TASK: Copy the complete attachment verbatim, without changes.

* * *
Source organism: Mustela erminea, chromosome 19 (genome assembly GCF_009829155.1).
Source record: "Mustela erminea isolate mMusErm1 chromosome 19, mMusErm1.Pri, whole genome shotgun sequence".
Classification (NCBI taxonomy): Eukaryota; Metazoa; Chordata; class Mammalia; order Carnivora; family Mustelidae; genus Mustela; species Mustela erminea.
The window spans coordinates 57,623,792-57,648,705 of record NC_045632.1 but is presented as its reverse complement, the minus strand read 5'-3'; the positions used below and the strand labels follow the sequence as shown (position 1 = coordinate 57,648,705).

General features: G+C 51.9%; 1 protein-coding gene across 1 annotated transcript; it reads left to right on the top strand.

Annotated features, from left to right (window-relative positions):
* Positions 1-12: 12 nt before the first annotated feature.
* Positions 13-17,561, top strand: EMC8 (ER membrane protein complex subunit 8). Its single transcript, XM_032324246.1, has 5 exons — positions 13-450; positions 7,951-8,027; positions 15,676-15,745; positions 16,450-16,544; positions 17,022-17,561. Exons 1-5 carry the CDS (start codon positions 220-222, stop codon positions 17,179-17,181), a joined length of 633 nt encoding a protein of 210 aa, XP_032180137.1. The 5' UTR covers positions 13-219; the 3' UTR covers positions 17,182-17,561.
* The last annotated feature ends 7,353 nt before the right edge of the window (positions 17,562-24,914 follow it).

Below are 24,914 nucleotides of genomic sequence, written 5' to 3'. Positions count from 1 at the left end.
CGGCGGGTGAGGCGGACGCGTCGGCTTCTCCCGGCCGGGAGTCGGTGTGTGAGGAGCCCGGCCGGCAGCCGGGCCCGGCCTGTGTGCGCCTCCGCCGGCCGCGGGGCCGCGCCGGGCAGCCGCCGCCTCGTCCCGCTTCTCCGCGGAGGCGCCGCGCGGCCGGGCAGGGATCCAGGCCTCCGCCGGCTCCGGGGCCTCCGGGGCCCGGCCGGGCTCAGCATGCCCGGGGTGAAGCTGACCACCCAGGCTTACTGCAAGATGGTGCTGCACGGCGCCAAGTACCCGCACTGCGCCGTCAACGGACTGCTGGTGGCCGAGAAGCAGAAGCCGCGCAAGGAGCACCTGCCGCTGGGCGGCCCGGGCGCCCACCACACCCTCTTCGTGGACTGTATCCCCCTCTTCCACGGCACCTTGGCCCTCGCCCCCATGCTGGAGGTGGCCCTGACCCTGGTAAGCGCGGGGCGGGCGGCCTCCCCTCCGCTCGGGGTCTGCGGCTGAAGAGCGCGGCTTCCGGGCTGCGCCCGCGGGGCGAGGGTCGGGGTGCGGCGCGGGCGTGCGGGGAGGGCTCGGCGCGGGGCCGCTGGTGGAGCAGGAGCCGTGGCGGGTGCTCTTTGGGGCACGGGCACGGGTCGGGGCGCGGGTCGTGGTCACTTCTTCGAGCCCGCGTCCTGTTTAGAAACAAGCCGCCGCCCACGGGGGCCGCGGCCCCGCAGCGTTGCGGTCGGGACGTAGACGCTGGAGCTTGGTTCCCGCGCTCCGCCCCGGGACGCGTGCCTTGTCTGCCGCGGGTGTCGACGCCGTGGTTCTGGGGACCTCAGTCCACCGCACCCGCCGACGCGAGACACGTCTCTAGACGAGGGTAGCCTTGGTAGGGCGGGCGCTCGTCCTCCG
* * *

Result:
Source organism: Mustela erminea, chromosome 19 (genome assembly GCF_009829155.1).
Source record: "Mustela erminea isolate mMusErm1 chromosome 19, mMusErm1.Pri, whole genome shotgun sequence".
Classification (NCBI taxonomy): Eukaryota; Metazoa; Chordata; class Mammalia; order Carnivora; family Mustelidae; genus Mustela; species Mustela erminea.
The window spans coordinates 57,623,792-57,648,705 of record NC_045632.1 but is presented as its reverse complement, the minus strand read 5'-3'; the positions used below and the strand labels follow the sequence as shown (position 1 = coordinate 57,648,705).

General features: G+C 51.9%; 1 protein-coding gene across 1 annotated transcript; it reads left to right on the top strand.

Annotated features, from left to right (window-relative positions):
* Positions 1-12: 12 nt before the first annotated feature.
* Positions 13-17,561, top strand: EMC8 (ER membrane protein complex subunit 8). Its single transcript, XM_032324246.1, has 5 exons — positions 13-450; positions 7,951-8,027; positions 15,676-15,745; positions 16,450-16,544; positions 17,022-17,561. Exons 1-5 carry the CDS (start codon positions 220-222, stop codon positions 17,179-17,181), a joined length of 633 nt encoding a protein of 210 aa, XP_032180137.1. The 5' UTR covers positions 13-219; the 3' UTR covers positions 17,182-17,561.
* The last annotated feature ends 7,353 nt before the right edge of the window (positions 17,562-24,914 follow it).

Below are 24,914 nucleotides of genomic sequence, written 5' to 3'. Positions count from 1 at the left end.
CGGCGGGTGAGGCGGACGCGTCGGCTTCTCCCGGCCGGGAGTCGGTGTGTGAGGAGCCCGGCCGGCAGCCGGGCCCGGCCTGTGTGCGCCTCCGCCGGCCGCGGGGCCGCGCCGGGCAGCCGCCGCCTCGTCCCGCTTCTCCGCGGAGGCGCCGCGCGGCCGGGCAGGGATCCAGGCCTCCGCCGGCTCCGGGGCCTCCGGGGCCCGGCCGGGCTCAGCATGCCCGGGGTGAAGCTGACCACCCAGGCTTACTGCAAGATGGTGCTGCACGGCGCCAAGTACCCGCACTGCGCCGTCAACGGACTGCTGGTGGCCGAGAAGCAGAAGCCGCGCAAGGAGCACCTGCCGCTGGGCGGCCCGGGCGCCCACCACACCCTCTTCGTGGACTGTATCCCCCTCTTCCACGGCACCTTGGCCCTCGCCCCCATGCTGGAGGTGGCCCTGACCCTGGTAAGCGCGGGGCGGGCGGCCTCCCCTCCGCTCGGGGTCTGCGGCTGAAGAGCGCGGCTTCCGGGCTGCGCCCGCGGGGCGAGGGTCGGGGTGCGGCGCGGGCGTGCGGGGAGGGCTCGGCGCGGGGCCGCTGGTGGAGCAGGAGCCGTGGCGGGTGCTCTTTGGGGCACGGGCACGGGTCGGGGCGCGGGTCGTGGTCACTTCTTCGAGCCCGCGTCCTGTTTAGAAACAAGCCGCCGCCCACGGGGGCCGCGGCCCCGCAGCGTTGCGGTCGGGACGTAGACGCTGGAGCTTGGTTCCCGCGCTCCGCCCCGGGACGCGTGCCTTGTCTGCCGCGGGTGTCGACGCCGTGGTTCTGGGGACCTCAGTCCACCGCACCCGCCGACGCGAGACACGTCTCTAGACGAGGGTAGCCTTGGTAGGGCGGGCGCTCGTCCTCCG